Is Too Much Experience Costly?
May 28, 2013
Social media is such a wonderful tool, if you have a question, just post it and you get all sorts of perspective in the responses you receive. I posed a question to the "Broadcast and Radio Professionals" group on LinkedIn and got some wonderful opinions:
Do you think some companies overlook attempting to hire OMs, PDs and personalities with accomplished track records because they assume they cannot afford them?
Joseph Bargdill: Who knows what is in the minds of potential employers? They may need experienced perspective or just want a body to handle the daily routine. With thousands of applicants ,they do not have time to sift through a bunch of garbage and beat around the bush. As an experienced applicant; become aggressive in your search by saying, "Hey, noticed the job and here is what I'm looking for. If I'm not a fit then it has been good meeting you and if there is anything you need from me in assistance or consultation feel free to contact me." I have found lots of consultation contacts/work by this alone.
Mark Gunn: I've worked with PDs and OMs who made the mistake of making changes for the sake of change instead of getting a really good lay of the land and acting accordingly. There have been some companies who've been burned by people like this. Salary is a consideration as well, but is it a matter of "can't afford" or "don't want to afford?"
Ralph "Allen" Allenbaugh: You can usually only have a win/win when you are negotiating with intelligence. Otherwise you are pleading with ignorance. The best you can do is enlighten someone in the 25 minutes that you have as to why you are NOT overhead, but the REASON that the place exists in the first place. Talent is the star, Music was never the star. Music is an element of programming, News is an element of programming, Sports is an element of programming, it takes the chef to do the recipe, and that chef is called a program director. A real live exciting, compelling personality is the biggest part of that recipe. In my view and philosophy of radio, every daypart deserves a personality! A format is a very loose general structure that helps a personality stay organized in the presentation. So I quickly learned that if all they had to offer me was a job ... I didn't want to work there anyway. I am not interested in rule books, station policy books, morons from HR and GMs who are ex-copier salesmen trying to run radio stations ... if it's not right, don't take the job!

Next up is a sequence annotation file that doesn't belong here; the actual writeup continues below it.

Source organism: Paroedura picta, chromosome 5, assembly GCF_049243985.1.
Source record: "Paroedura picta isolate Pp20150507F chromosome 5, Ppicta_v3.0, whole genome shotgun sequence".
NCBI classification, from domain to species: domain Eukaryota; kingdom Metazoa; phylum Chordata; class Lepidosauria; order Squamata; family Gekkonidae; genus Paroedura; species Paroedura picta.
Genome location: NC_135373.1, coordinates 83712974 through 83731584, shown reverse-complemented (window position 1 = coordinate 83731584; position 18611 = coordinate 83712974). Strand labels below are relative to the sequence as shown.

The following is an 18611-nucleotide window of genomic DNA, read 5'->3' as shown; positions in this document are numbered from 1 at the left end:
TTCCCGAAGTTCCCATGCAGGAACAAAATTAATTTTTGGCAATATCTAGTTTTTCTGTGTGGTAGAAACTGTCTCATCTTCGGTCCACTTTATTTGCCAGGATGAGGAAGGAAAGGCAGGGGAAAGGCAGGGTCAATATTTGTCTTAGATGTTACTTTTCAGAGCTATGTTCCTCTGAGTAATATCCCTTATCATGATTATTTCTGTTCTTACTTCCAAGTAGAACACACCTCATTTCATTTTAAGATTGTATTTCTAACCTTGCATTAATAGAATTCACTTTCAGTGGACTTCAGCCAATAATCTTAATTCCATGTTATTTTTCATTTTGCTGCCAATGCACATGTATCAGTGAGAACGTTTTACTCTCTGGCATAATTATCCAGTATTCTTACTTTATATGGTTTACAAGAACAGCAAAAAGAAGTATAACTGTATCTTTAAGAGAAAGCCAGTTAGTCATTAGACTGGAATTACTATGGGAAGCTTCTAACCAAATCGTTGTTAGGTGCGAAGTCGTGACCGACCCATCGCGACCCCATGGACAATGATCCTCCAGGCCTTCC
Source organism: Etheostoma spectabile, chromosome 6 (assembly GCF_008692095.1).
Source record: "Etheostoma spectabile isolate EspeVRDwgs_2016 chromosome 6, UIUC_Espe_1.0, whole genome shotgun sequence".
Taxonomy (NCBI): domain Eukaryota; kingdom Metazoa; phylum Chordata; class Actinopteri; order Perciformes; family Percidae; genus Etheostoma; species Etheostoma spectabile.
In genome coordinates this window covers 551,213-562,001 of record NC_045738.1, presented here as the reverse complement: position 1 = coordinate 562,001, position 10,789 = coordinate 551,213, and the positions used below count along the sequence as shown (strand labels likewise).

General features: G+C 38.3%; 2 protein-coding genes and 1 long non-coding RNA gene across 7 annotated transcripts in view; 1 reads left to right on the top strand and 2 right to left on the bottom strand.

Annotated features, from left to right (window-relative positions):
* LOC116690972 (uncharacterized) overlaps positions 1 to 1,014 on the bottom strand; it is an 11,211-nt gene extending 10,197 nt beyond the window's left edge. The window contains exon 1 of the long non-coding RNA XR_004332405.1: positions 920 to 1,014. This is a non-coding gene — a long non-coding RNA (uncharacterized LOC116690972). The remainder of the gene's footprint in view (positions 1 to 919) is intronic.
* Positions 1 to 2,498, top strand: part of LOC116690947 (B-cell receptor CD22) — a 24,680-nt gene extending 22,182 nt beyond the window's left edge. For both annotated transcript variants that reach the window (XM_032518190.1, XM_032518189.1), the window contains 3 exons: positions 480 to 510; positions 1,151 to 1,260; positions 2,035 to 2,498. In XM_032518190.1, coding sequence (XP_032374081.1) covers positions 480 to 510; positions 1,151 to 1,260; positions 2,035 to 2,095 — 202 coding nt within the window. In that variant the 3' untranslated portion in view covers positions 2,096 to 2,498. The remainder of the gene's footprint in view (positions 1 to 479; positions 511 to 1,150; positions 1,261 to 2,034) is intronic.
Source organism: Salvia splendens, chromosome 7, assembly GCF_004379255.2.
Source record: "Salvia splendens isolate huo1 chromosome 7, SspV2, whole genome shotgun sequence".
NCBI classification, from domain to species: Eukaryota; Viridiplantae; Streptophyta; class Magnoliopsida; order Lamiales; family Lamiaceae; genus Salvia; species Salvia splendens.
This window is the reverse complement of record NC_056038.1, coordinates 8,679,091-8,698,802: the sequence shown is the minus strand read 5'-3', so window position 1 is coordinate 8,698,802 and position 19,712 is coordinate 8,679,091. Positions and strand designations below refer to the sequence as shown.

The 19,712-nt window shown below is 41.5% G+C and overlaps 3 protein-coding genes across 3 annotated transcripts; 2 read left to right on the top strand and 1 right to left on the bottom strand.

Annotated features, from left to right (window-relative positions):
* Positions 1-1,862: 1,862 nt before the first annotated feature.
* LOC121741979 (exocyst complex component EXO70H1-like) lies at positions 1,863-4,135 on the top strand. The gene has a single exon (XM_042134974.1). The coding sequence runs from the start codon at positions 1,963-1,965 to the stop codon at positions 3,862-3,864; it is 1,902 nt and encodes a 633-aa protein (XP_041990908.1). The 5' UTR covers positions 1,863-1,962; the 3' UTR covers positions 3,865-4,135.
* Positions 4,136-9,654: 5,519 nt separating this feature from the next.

Maurice "Mo Better" Rivera: I agree with Ralph 100%. I've also noticed that those with an established track record have adjusted to the latest trends; otherwise they wouldn't still be in the game in the first place. Sometimes we have to dumb down our resumes to offset the fear that the interviewer feels that we have more experience than they do and could end up with their job.
CC McCartney: Talent with the ability to morph into what's "in" can be on the air forever. In response to the comments about great talent with a track record, I don't think management sees the importance of a great jock as much as they did back in the day. That may be the underlying reason that stations in some markets have become mediocre and stale. It's all about presentation.
Ted Ziegenbusch: The question is absolutely true! I have been given that excuse numerous times in the past 15 years. Before someone jumps to the conclusion that it was simply an excuse, I trust the comments that I later received from numerous friends who were close colleagues to the actual persons doing the interviewing or hiring. If you are otherwise qualified, in my experience, HR people should not assume they know your current pay level or what compensation you are willing to accept without asking. Even on a national platform, I have accepted an opening pay level that was below my years of experience. The end result was a great outcome for all parties involved.
Randy Birch: That sounds about right, Sam, and that's so the guy down the hall who adds nothing to the product can make more money. The biggest problem terrestrial radio broadcasting has now is they think good broadcasters are not important and they can somehow fool the public into not noticing it. Yet each of these stations have tons of sales folks, HR crews who by the way do the work GMs should be doing, IT Engineers, etc. Etc ... that the audience does not even know are alive. They are somehow, in these pea brains that operate most of these Radio companies, more important than the product. Radio is still not the PD business, the consultant business, the music business, nor is it the IT or sales business. It's the broadcasting business where the best broadcasting content wins. The game has never changed. However, those running the game in general, I've found do not know the difference.
Experience should be welcomed and not overlooked. Many have adjusted their salary desires to the current standards; don't overlook them without at least a conversation.